• Jake

A Christian Perspective on Transgender Ideology

Updated: Mar 18

Good morning. The alarm is going off! You fumble around to hit the snooze button to snatch a few more moments of rest before the day begins. As you roll back over, the sheets feel differently than usual as they tug across your skin.

Still drowsy, you get up and wander over to your dresser, stretching, and letting out a yawn. “That was a strange yawn,” you think to yourself as you slide open a dresser drawer. What is this? These aren't my clothes! Looking around the bedroom in confusion, a mirror captures your stare. Who is that? Why is that face looking at me?!

This, dear reader, is where I want your mind to begin. Regardless of your political, theological, or physiological views on transgenderism, take a moment to imagine the terror, confusion, and deep pain of feeling like your body is not your own. Of course, this realization may not happen all at once, but nevertheless, go ahead and fill in the next few hours of your own life, starting with the events I wrote above. Can you imagine going to work that day? What about meeting your friends? The clothes you saw in the dresser feel foreign; which ones actually match who you are? How do you plan to present yourself to the world?

This is a thorny and sensitive subject, but that is no reason to shy away. It is incumbent upon all of us to live authentically according to the Truth. If we feed a false self, we go hungry. If we clothe a false self, we are left naked and exposed. If we build a life and a home for a false self, we are left destitute and alone. Therefore, few questions take on such importance as the question of who we really are.

Such questions back us up all the way to philosophy, where our examination begins. As you may have noticed, trans-activists are most likely to see Christians, particularly traditional ones, as standing athwart their movement. That is why we will be contrasting these two views.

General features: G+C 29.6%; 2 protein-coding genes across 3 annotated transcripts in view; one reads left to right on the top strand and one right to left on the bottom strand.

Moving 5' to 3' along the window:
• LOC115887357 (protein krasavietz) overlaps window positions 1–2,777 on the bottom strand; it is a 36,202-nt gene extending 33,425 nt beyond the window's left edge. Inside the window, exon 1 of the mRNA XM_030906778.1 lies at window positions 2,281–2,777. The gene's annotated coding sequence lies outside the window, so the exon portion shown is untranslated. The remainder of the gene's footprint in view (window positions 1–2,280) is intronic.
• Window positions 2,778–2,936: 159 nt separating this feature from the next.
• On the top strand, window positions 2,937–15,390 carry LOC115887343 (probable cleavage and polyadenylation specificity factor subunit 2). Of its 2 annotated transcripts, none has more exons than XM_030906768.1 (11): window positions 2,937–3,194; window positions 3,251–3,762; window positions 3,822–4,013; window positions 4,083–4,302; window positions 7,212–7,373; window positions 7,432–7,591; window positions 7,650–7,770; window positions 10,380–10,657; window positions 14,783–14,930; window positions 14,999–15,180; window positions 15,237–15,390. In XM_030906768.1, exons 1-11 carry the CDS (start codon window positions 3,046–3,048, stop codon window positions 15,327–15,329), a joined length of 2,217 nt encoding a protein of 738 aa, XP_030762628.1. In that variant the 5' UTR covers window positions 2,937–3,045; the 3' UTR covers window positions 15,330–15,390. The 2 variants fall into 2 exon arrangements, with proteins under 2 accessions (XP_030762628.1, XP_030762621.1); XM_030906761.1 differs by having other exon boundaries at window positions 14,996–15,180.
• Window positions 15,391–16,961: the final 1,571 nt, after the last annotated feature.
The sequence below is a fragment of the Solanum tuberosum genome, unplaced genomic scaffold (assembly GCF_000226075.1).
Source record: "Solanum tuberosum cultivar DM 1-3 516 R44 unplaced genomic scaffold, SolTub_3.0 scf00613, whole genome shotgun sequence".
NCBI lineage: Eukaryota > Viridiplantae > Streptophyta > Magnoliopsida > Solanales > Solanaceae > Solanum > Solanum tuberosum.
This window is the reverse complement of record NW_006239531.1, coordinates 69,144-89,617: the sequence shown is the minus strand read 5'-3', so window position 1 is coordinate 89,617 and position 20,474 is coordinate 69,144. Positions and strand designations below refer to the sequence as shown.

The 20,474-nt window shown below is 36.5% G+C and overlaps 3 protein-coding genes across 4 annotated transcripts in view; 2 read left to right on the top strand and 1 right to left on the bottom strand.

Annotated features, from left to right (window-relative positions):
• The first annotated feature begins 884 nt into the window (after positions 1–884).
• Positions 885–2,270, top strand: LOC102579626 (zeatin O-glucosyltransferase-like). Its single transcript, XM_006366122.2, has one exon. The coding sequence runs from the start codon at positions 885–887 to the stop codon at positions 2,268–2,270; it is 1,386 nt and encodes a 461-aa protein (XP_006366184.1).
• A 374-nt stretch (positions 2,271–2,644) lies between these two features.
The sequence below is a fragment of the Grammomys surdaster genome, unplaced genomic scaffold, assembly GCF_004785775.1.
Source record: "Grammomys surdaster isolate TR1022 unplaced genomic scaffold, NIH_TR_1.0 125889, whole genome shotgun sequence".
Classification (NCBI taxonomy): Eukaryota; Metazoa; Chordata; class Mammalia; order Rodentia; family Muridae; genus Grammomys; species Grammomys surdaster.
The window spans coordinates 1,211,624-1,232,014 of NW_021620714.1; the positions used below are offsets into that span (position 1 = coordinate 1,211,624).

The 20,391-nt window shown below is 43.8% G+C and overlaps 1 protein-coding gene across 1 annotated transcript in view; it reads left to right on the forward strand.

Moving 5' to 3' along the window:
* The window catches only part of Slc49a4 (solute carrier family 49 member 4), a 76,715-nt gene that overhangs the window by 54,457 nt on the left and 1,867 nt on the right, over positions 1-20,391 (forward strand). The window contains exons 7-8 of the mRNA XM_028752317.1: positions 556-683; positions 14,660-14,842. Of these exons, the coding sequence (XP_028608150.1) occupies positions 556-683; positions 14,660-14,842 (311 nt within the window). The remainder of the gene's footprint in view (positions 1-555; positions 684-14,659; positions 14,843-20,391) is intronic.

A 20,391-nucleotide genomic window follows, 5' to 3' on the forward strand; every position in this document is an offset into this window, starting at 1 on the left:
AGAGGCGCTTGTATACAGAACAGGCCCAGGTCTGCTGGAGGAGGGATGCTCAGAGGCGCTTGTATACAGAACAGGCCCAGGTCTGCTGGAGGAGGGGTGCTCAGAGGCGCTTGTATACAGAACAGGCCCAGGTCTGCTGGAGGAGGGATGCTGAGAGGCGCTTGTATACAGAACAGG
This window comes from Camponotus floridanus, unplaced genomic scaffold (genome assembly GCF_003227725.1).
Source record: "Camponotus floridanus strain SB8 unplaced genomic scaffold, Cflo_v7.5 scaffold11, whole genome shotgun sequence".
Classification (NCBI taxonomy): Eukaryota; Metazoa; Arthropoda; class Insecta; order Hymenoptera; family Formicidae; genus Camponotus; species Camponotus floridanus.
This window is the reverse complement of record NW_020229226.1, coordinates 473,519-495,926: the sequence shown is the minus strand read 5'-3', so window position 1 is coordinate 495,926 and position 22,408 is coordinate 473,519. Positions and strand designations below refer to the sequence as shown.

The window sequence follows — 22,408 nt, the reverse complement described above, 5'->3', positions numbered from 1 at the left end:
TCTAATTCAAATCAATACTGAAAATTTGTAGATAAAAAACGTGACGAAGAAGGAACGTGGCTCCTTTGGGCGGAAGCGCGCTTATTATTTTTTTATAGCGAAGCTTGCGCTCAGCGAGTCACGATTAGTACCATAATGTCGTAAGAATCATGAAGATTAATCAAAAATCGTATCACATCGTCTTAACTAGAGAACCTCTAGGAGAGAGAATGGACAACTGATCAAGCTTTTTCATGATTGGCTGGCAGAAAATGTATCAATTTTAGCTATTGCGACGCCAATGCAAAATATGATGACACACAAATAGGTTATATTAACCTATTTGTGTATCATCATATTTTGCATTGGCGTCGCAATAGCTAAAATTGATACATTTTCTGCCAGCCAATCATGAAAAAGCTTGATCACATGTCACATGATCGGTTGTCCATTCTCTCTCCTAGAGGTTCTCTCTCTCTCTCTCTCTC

If you listen to the rhetoric from the trans movement, it is easy to spot hallmarks of Marxist thought. Their struggle is largely viewed through an oppressor vs oppressed paradigm, where structures of power must be systematically dismantled. Springing out of the sexual revolution of the 60’s, which was heavily influenced by Marxist thought, it is no surprise that they inherited certain philosophical ideas. If you don’t believe me, ask yourself, how many trans-people do you know are advocates for radical free-markets, and how many are socialists?


As you can read in more detail in my article on Marxist philosophy, Marxism is a derivative of Hegelian thought. His dialectical approach is meant to be an alternative to traditional Greek logic that is subsumed by Christian, and by extension, Western thinking. As a result, trans-thinking and traditional Western/ Christian thinking don’t run on the same philosophical operating system at all and are thoroughly incompatible. So, what is Hegelian thought in a nutshell?

Hegel is an idealist, meaning that ideas are real things and that the understanding of the mind is more real than the reality of external beings. In contrast, a realist would say that beings outside of our minds exist and have natures that are entirely independent of our minds.

Example: If a tree falls in the forest and there is no one to hear it, does it make a sound? Most of us would respond, yes, of course it would. Hegel, as an absolute idealist would say no. Furthermore, he may go on to say that since it was never perceived by a mind, it never existed in the first place.

You may already see where this dovetails into transgender thought. We Greek and Christian thinkers identify a transgender person’s body as a mind independent reality that will retain its nature, regardless of one’s perception of it. The Hegelian would say the mind’s conception of an idea is the definition of reality. In the Hegelian view, a transgender person’s self conception is not up for debate, it is, in fact, the basis for reality itself.

So, who is right? There are a variety of arguments against absolute idealism but I’ll try to outline one of them:

Imagine two minds: one is mine, and one is yours. As you are reading these words, we are transferring information from my mind to yours. If you accept that this is the case, you are acknowledging that there are not two but three, existing things in this scenario: my mind, your mind, and the information. Without a separate existence from my mind, the information in this paragraph would not be able to be transferred to you, or if it was, it would have to be transferred by somehow fusing my entire mind with yours, which obviously isn’t the case.